Salvadoran Court: Ex-President and Wife Guilty of Illicit Enrichment

A court in El Salvador found Ex-President Elias Antonio Saca and his wife, Ana Ligia de Saca, guilty of illicit enrichment on Tuesday and ordered them to pay back the US$4.4 million they diverted from state funds to their personal and business accounts.

Antonio SacaEl Salvador's ex-president, Antonio Saca, during his visit to Mexico in 2007. (Photo: Presidential Office archive)The Public Prosecutor had indicted the former president and the former first lady after the two  failed to explain the origin of more than $5 million on their accounts.

The court’s ruling, which is still appealable, ordered Saca to return $3,832,698 to the state and banned him from running for public office for ten years, according to the media in El Salvador. His wife will have to repay $589,608.

“(The fact) that officials and presidents of the past stole is known to all,” said El Salvador’s general attorney, Raul Melara, on Twitter after the court’s decision. “We are working so that they pay for their crimes and the money is used for the benefit of Salvadorans.”

Saca, who ruled the Central American country between 2004 and 2009, is already serving a ten-year prison sentence. He was arrested in 2016 for his alleged part in a corruption scheme that involved other government officials, including his former private secretary, Elmer Charlevoix.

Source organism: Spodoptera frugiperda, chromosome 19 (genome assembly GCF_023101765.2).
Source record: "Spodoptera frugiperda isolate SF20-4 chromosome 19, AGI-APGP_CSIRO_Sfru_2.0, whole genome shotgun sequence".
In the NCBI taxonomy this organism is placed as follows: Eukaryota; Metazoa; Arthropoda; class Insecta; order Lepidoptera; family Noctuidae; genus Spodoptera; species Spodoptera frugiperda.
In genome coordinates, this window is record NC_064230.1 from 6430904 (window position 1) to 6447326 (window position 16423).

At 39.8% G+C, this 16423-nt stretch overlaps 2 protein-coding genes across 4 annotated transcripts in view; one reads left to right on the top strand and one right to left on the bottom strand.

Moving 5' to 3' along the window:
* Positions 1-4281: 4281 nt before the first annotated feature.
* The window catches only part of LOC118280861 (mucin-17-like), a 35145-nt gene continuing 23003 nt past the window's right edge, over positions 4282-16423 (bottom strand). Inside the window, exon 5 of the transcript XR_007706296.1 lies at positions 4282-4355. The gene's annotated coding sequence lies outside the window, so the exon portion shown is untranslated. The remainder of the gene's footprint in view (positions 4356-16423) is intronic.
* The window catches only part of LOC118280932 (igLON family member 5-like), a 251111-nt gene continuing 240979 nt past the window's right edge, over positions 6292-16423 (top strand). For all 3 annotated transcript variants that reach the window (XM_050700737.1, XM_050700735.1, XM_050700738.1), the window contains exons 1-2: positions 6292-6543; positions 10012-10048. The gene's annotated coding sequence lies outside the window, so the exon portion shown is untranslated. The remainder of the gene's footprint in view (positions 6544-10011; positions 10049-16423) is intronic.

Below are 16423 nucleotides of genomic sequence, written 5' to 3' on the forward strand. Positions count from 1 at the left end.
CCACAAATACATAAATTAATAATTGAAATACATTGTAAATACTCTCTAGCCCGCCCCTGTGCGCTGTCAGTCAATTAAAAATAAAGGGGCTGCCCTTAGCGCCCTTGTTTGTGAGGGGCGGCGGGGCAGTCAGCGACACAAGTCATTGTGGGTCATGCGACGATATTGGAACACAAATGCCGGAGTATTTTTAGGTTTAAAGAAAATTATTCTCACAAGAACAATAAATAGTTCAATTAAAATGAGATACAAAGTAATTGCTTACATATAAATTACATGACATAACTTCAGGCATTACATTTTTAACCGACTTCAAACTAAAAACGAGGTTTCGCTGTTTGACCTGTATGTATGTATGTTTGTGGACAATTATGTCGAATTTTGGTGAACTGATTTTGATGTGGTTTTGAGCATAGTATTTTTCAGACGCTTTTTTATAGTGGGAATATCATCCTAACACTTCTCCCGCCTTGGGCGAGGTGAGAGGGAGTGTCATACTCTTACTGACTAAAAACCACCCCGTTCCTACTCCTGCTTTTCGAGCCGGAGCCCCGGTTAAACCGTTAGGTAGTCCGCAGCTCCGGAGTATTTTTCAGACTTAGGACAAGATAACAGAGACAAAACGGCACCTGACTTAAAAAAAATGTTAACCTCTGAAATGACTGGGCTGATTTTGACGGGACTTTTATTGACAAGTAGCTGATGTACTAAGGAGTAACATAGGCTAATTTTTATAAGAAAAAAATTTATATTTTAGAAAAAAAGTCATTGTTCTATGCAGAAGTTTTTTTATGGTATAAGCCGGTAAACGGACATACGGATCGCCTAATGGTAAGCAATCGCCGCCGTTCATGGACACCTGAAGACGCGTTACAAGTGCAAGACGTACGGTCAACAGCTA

In 2018 Saca confessed to having been responsible for $260 million out of the $300 million the group was accused of having diverted from state funds to themselves and became the first Salvadoran ex-president to be convicted of corruption. He was ordered to return the $260 million to the state.

However, Saca is not the only Salvadoran ruler who was found guilty of corruption or illicit enrichment.

In November 2017, his presidential successor Mauricio Funes (2009-2014) was convicted in absentia of illegal enrichment and ordered to pay, along with his son, nearly $420,000 in restitution to the government after they failed to prove the origin of the sum.

Funes sought asylum in Nicaragua in 2016, claiming he had suffered political persecution.

Francisco Flores, who ruled El Salvador before Saca, was indicted for diverting $15 million in aid money from Taiwan after two earthquakes devastated the country in 2001, but died before the matter was resolved.